Ethiopian Genzebe Dibaba sets 1,500-meter world record

MONACO -- Ethiopian Genzebe Dibaba powered down the homestretch to set a world record in the women's 1,500 meters at a Diamond League meet in Monaco on Friday.

Dibaba collapsed to the ground in apparent disbelief after crossing the line in 3 minutes, 50.07 seconds -- eclipsing the long-standing mark of 3:50.46 set by China's Qu Yunxia in 1993.

Roared on by a cheering crowd on a warm night at Stade Louis II stadium, the 24-year-old Dibaba crushed her personal best of 3:54.11 -- the leading time this year, which she set last week at a meet in Barcelona, Spain.

"I'm very happy the time is so fast, very happy for this record," Dibaba said, moments after milking the applause from the crowd. "Finally all of this preparation is paying off."

Despite being nearly four seconds slower last week in Barcelona, Dibaba felt sure she could get the record.

"With the training I did in Barcelona, I knew I was going to break it," Dibaba said through a translator. "I've worked hard to get here. I would like to thank all the people who helped me."

Dutchwoman Sifan Hassan was a distant second in 3:56.05 with American Shannon Rowbury third in 3:56.29.

Dibaba, a world indoor champion in the 1,500 and 3,000, will set her sights on her first major medal at the world championships next month in Beijing.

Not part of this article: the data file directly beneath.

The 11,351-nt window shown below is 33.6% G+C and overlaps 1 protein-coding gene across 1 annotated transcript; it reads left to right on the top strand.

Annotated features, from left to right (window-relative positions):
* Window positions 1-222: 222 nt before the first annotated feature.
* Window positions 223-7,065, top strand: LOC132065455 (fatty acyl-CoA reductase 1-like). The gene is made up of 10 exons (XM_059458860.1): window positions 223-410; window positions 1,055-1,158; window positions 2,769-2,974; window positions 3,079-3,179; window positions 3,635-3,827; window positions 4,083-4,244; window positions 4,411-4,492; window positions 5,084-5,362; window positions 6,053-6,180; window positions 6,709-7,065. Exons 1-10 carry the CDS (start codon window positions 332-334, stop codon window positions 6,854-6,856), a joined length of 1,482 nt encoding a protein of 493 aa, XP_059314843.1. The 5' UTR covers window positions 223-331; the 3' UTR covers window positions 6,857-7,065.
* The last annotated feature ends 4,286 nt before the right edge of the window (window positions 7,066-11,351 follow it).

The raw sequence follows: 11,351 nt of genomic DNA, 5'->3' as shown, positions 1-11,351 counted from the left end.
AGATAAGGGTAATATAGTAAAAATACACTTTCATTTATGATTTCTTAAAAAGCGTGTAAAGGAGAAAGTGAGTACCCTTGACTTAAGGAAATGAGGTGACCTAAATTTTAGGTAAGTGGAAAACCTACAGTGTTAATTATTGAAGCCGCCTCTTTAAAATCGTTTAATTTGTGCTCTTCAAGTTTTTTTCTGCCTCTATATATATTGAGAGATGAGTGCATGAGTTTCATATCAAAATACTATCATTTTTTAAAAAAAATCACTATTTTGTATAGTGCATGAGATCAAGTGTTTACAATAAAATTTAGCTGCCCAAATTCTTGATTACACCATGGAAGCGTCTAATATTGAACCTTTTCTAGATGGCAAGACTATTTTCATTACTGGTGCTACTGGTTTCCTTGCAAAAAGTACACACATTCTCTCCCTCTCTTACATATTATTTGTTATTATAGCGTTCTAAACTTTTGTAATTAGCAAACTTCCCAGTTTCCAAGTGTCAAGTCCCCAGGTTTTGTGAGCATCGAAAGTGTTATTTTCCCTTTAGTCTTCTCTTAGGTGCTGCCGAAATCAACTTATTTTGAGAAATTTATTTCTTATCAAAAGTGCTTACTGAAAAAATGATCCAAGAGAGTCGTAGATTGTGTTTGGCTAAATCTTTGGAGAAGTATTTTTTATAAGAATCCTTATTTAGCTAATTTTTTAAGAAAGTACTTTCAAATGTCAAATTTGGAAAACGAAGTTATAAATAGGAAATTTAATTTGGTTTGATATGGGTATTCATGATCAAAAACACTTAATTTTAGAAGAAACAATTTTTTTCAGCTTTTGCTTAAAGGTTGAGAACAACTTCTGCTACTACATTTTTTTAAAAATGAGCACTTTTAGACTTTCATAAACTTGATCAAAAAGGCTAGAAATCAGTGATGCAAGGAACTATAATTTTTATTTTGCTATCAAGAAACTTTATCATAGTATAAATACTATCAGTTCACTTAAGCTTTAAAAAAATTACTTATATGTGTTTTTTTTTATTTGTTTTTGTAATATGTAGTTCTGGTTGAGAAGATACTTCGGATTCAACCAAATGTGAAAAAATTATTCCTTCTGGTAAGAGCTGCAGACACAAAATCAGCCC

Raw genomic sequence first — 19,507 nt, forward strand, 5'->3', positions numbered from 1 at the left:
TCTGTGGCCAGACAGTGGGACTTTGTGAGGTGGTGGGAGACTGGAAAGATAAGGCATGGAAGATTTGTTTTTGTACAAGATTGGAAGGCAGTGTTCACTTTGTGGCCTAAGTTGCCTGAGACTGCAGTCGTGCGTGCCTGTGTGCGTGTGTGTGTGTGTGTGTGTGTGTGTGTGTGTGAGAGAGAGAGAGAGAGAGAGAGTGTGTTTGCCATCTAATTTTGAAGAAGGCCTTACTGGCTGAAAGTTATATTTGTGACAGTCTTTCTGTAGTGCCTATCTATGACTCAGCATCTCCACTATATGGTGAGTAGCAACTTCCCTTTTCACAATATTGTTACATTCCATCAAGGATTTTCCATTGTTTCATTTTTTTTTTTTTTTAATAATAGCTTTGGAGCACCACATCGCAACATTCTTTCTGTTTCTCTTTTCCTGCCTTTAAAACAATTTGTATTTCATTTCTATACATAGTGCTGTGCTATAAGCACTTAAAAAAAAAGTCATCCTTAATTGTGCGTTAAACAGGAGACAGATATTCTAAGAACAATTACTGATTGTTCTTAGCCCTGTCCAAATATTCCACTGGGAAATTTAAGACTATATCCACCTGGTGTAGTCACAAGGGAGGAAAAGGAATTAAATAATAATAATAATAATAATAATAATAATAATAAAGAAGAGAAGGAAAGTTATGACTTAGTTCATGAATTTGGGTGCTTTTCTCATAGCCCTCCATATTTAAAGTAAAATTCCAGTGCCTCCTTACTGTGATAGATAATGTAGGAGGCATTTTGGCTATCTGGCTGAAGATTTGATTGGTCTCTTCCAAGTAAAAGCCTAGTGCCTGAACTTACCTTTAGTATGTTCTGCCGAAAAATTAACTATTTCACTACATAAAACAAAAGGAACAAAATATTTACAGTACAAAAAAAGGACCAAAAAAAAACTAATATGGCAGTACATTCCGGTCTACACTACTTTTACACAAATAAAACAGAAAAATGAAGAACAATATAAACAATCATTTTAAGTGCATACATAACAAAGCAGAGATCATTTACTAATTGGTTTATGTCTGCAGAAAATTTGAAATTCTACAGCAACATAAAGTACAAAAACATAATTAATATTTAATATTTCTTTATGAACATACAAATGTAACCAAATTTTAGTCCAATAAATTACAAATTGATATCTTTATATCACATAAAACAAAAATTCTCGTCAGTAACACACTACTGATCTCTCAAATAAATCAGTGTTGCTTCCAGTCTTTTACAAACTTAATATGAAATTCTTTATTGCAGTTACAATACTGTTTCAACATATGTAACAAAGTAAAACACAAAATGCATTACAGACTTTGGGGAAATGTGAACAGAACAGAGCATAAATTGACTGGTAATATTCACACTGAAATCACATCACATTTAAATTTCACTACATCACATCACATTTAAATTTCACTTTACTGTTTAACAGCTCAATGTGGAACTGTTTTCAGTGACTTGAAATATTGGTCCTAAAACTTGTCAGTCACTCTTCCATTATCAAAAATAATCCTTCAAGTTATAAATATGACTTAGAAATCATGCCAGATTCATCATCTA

"Everyone is getting prepared for this, to win the gold medal. I am among them. I want to win the medal," said Dibaba, who is the younger sister of Tirunesh Dibaba, a three-time Olympic champion who won five world titles, all in the 5,000 and 10,000. "I want to do just like my sister, if not even better."

Several others, including Kenya's Asbel Kiprop in the men's 1,500, Bosnian Amel Tuka in the men's 800, American Bershawn Jackson in the men's 400 hurdles, American Francena McCorory and the women's 4x100 relay team, also set leading performances in the world this year.

American sprinter Justin Gatlin continued his fine form by clocking 9.78 to win the 100 meters, beating countryman Tyson Gay and Frenchman Jimmy Vicaut.